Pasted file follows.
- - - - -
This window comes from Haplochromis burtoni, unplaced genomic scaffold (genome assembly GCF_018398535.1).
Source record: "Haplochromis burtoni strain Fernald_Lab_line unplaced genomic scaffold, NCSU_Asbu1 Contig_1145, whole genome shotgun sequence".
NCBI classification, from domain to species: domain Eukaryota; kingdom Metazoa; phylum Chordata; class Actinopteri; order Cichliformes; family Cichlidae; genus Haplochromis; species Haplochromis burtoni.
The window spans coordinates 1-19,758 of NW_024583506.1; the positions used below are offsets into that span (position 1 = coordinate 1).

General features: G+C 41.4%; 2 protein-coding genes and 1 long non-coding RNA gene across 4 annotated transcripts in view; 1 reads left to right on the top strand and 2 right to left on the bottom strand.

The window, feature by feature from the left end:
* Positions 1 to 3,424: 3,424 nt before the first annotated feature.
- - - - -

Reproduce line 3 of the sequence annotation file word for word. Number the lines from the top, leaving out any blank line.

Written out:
NCBI classification, from domain to species: domain Eukaryota; kingdom Metazoa; phylum Chordata; class Actinopteri; order Cichliformes; family Cichlidae; genus Haplochromis; species Haplochromis burtoni.